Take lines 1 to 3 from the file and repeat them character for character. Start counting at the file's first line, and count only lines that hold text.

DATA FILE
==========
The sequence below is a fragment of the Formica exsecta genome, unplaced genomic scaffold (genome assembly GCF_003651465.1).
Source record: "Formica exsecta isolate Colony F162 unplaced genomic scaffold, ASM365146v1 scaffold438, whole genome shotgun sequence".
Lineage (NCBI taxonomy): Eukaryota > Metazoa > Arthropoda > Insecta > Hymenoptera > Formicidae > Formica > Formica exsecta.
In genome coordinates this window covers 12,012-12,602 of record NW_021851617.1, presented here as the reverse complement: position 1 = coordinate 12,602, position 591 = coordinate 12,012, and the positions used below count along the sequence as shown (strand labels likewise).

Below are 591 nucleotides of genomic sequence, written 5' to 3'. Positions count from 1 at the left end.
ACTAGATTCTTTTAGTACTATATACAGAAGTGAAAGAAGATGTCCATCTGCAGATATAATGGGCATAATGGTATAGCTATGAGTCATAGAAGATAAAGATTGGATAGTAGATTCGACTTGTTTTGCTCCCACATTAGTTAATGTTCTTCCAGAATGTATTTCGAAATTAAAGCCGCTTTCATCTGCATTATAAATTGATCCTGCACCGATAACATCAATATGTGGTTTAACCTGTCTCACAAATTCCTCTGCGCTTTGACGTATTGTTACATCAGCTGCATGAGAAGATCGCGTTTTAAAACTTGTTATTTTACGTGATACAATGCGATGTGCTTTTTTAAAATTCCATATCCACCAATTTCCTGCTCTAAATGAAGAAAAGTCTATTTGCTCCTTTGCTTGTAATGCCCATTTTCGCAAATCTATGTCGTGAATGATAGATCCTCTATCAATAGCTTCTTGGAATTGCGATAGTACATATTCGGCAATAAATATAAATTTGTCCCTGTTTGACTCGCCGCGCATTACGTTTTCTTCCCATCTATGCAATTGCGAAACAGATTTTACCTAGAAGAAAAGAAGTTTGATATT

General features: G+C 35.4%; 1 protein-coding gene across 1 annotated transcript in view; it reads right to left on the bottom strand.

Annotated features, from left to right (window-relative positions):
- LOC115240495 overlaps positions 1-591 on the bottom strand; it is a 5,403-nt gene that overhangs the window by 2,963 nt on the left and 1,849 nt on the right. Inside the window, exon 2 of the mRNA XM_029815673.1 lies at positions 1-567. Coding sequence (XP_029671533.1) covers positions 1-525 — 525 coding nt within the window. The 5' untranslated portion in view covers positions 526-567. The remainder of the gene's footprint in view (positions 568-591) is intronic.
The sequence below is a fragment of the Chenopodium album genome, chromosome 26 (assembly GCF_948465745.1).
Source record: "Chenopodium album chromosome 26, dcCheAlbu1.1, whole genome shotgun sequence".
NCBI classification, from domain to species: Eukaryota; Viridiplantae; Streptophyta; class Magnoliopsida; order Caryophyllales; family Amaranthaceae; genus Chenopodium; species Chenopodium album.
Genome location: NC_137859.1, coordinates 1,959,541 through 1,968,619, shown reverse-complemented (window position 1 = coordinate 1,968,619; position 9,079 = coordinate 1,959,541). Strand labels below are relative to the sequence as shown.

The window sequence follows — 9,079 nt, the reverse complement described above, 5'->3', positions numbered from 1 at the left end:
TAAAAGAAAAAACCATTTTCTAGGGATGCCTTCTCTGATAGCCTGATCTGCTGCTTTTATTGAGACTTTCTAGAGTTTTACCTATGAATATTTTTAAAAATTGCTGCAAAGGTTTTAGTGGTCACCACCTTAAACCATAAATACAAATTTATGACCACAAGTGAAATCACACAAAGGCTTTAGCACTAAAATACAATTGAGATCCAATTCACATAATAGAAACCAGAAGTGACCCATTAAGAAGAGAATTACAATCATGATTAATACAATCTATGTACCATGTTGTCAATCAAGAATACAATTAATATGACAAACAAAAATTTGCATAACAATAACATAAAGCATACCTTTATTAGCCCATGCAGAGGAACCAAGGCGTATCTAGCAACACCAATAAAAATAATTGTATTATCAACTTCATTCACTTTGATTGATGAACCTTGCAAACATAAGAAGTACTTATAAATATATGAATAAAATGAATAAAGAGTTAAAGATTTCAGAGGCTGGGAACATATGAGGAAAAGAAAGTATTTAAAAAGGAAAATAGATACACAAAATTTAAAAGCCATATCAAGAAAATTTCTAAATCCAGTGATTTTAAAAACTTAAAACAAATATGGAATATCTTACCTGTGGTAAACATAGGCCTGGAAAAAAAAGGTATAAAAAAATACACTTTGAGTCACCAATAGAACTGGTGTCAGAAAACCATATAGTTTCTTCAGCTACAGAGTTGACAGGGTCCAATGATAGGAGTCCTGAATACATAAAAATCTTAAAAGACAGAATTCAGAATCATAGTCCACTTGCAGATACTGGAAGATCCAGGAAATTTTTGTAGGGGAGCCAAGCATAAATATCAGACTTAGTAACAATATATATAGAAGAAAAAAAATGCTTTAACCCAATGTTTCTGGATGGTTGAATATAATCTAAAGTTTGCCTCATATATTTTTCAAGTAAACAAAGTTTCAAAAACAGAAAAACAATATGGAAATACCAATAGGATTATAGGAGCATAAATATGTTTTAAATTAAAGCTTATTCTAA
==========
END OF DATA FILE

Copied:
The sequence below is a fragment of the Formica exsecta genome, unplaced genomic scaffold (genome assembly GCF_003651465.1).
Source record: "Formica exsecta isolate Colony F162 unplaced genomic scaffold, ASM365146v1 scaffold438, whole genome shotgun sequence".
Lineage (NCBI taxonomy): Eukaryota > Metazoa > Arthropoda > Insecta > Hymenoptera > Formicidae > Formica > Formica exsecta.